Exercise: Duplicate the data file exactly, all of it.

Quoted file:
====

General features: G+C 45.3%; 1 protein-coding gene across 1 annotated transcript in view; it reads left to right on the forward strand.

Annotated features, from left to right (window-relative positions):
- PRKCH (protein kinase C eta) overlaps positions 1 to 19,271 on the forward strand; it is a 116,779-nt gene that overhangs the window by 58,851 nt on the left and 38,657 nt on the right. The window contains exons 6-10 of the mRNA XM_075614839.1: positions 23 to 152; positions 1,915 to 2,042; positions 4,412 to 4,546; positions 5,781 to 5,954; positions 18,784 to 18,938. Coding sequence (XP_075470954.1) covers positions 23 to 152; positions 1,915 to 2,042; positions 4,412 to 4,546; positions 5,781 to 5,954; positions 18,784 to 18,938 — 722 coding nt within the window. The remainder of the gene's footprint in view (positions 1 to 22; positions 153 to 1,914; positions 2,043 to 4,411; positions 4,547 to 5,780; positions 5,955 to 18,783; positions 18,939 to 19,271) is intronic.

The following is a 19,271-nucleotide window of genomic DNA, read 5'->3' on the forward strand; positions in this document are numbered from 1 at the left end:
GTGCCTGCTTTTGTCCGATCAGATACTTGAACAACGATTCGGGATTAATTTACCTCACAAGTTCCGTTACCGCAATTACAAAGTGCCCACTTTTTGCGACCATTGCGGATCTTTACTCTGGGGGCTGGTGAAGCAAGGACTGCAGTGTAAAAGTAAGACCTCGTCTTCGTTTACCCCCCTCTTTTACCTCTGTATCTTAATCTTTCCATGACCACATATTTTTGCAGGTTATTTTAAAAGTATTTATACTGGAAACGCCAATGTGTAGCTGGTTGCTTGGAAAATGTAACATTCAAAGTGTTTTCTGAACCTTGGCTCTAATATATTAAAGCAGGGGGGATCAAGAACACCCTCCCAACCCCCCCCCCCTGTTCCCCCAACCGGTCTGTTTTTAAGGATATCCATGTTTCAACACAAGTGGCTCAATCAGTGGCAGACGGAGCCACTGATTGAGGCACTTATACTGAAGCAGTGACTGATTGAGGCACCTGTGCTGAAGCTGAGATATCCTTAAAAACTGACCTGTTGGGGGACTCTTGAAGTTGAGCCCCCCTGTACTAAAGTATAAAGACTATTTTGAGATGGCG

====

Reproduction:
General features: G+C 45.3%; 1 protein-coding gene across 1 annotated transcript in view; it reads left to right on the forward strand.

Annotated features, from left to right (window-relative positions):
- PRKCH (protein kinase C eta) overlaps positions 1 to 19,271 on the forward strand; it is a 116,779-nt gene that overhangs the window by 58,851 nt on the left and 38,657 nt on the right. The window contains exons 6-10 of the mRNA XM_075614839.1: positions 23 to 152; positions 1,915 to 2,042; positions 4,412 to 4,546; positions 5,781 to 5,954; positions 18,784 to 18,938. Coding sequence (XP_075470954.1) covers positions 23 to 152; positions 1,915 to 2,042; positions 4,412 to 4,546; positions 5,781 to 5,954; positions 18,784 to 18,938 — 722 coding nt within the window. The remainder of the gene's footprint in view (positions 1 to 22; positions 153 to 1,914; positions 2,043 to 4,411; positions 4,547 to 5,780; positions 5,955 to 18,783; positions 18,939 to 19,271) is intronic.

The following is a 19,271-nucleotide window of genomic DNA, read 5'->3' on the forward strand; positions in this document are numbered from 1 at the left end:
GTGCCTGCTTTTGTCCGATCAGATACTTGAACAACGATTCGGGATTAATTTACCTCACAAGTTCCGTTACCGCAATTACAAAGTGCCCACTTTTTGCGACCATTGCGGATCTTTACTCTGGGGGCTGGTGAAGCAAGGACTGCAGTGTAAAAGTAAGACCTCGTCTTCGTTTACCCCCCTCTTTTACCTCTGTATCTTAATCTTTCCATGACCACATATTTTTGCAGGTTATTTTAAAAGTATTTATACTGGAAACGCCAATGTGTAGCTGGTTGCTTGGAAAATGTAACATTCAAAGTGTTTTCTGAACCTTGGCTCTAATATATTAAAGCAGGGGGGATCAAGAACACCCTCCCAACCCCCCCCCCCTGTTCCCCCAACCGGTCTGTTTTTAAGGATATCCATGTTTCAACACAAGTGGCTCAATCAGTGGCAGACGGAGCCACTGATTGAGGCACTTATACTGAAGCAGTGACTGATTGAGGCACCTGTGCTGAAGCTGAGATATCCTTAAAAACTGACCTGTTGGGGGACTCTTGAAGTTGAGCCCCCCTGTACTAAAGTATAAAGACTATTTTGAGATGGCG